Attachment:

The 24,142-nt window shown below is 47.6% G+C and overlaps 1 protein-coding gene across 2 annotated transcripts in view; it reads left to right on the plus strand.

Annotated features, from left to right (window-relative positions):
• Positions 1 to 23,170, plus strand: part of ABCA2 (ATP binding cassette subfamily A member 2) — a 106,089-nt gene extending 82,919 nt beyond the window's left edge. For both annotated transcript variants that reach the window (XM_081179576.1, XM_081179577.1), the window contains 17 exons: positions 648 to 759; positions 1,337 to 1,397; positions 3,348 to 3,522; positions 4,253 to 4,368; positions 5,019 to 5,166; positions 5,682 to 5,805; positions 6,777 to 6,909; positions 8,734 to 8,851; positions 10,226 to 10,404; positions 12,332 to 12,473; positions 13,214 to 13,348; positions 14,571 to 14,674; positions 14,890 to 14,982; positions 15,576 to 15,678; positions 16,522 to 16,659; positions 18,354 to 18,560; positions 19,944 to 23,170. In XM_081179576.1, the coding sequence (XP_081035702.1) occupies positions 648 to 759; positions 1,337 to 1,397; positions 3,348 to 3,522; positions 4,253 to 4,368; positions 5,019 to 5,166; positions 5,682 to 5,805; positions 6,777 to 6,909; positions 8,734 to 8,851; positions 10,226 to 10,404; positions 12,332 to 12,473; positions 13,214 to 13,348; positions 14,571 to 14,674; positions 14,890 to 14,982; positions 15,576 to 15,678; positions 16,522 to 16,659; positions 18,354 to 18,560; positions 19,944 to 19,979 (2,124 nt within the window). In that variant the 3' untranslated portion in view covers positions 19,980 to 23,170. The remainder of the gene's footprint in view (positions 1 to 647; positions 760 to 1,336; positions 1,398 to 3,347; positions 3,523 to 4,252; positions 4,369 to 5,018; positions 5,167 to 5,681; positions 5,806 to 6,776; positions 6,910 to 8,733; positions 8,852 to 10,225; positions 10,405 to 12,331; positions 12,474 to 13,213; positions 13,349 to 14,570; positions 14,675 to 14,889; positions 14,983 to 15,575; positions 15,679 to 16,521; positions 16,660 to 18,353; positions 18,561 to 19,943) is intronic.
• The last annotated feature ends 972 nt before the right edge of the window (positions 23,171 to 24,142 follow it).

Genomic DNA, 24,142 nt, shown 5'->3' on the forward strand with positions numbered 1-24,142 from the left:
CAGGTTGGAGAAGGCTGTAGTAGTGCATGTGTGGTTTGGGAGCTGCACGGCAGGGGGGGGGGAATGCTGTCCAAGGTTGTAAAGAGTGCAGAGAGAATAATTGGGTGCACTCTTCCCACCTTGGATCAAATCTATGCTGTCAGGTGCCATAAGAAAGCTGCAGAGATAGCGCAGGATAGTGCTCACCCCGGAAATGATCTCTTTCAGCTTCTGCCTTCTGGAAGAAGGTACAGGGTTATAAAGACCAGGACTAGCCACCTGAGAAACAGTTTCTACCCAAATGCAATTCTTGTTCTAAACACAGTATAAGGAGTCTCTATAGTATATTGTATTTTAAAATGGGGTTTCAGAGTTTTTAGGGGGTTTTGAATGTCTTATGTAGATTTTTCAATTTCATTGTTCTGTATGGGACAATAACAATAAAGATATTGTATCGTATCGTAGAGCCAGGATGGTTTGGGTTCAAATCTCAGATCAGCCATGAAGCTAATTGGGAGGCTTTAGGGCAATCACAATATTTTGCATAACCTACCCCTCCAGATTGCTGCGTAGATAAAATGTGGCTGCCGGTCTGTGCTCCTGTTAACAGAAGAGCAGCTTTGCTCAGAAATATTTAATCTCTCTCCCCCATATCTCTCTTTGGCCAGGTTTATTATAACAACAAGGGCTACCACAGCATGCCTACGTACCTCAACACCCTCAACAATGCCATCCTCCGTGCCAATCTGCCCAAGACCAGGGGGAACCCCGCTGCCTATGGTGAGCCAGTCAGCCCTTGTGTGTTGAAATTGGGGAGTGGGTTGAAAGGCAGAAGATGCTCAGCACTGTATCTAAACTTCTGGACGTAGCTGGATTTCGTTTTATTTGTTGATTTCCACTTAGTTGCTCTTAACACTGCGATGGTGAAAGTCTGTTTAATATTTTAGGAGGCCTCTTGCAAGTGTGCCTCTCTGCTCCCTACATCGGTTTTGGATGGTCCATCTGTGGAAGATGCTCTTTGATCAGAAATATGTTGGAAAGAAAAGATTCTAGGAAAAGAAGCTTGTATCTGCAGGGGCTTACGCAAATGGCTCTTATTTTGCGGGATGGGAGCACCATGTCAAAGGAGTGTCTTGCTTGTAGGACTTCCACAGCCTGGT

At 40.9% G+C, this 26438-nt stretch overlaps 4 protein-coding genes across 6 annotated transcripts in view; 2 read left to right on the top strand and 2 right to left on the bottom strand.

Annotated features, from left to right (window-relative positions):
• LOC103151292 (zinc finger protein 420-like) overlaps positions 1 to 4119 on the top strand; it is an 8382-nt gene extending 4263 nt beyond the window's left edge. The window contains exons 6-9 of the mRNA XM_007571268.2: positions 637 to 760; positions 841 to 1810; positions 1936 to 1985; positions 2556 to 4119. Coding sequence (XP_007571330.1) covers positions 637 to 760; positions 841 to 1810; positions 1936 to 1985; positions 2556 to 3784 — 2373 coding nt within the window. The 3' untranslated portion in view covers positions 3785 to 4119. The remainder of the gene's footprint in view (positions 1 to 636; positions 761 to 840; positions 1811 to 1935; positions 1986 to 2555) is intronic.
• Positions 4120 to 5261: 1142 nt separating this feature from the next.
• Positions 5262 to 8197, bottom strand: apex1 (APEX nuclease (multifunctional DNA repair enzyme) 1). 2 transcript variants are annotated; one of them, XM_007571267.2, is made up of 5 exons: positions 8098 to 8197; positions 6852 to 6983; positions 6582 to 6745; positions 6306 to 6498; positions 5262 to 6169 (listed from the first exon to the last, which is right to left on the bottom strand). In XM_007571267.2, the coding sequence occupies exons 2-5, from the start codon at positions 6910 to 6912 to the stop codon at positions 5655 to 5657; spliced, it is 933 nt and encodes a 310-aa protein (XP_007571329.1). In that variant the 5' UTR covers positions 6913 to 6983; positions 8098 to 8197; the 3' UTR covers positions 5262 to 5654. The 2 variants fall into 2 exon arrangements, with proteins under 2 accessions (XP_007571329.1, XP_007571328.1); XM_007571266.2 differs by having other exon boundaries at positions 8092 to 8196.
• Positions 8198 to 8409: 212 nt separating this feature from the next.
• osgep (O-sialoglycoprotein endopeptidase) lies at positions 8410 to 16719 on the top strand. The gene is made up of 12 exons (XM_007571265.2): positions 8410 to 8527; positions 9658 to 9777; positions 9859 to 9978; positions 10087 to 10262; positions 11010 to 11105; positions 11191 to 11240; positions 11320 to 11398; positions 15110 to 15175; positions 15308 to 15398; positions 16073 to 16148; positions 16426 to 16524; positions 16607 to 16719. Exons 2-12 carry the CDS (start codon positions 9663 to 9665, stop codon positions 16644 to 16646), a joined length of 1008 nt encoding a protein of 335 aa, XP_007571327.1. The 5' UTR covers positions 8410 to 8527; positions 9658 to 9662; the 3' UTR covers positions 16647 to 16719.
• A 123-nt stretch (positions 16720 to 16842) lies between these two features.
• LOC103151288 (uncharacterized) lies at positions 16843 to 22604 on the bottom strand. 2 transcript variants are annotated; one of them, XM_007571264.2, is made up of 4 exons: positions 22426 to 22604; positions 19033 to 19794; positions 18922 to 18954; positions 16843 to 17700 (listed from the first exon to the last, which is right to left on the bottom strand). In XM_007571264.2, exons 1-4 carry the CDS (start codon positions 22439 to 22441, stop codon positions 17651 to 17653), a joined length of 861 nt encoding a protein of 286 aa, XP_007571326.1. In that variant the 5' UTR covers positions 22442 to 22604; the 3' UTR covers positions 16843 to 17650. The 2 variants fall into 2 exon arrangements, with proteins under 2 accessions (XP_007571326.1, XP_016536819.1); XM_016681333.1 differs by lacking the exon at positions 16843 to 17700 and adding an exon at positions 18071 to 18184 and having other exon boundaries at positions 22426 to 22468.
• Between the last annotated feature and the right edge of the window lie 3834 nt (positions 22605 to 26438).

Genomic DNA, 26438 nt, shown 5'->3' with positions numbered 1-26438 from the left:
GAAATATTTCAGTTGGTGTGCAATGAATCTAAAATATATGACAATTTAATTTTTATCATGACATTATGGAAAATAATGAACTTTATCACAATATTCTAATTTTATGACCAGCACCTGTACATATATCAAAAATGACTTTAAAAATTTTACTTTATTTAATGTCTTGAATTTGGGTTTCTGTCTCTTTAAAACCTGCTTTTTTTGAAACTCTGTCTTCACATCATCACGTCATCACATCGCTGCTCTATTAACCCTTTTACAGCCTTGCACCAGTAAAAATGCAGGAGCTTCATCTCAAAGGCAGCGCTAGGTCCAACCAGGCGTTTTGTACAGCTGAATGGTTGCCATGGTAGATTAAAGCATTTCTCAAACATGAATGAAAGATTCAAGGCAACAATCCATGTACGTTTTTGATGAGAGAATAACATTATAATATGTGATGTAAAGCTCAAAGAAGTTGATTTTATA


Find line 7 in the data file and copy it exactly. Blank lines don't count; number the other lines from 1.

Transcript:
At 40.9% G+C, this 26438-nt stretch overlaps 4 protein-coding genes across 6 annotated transcripts in view; 2 read left to right on the top strand and 2 right to left on the bottom strand.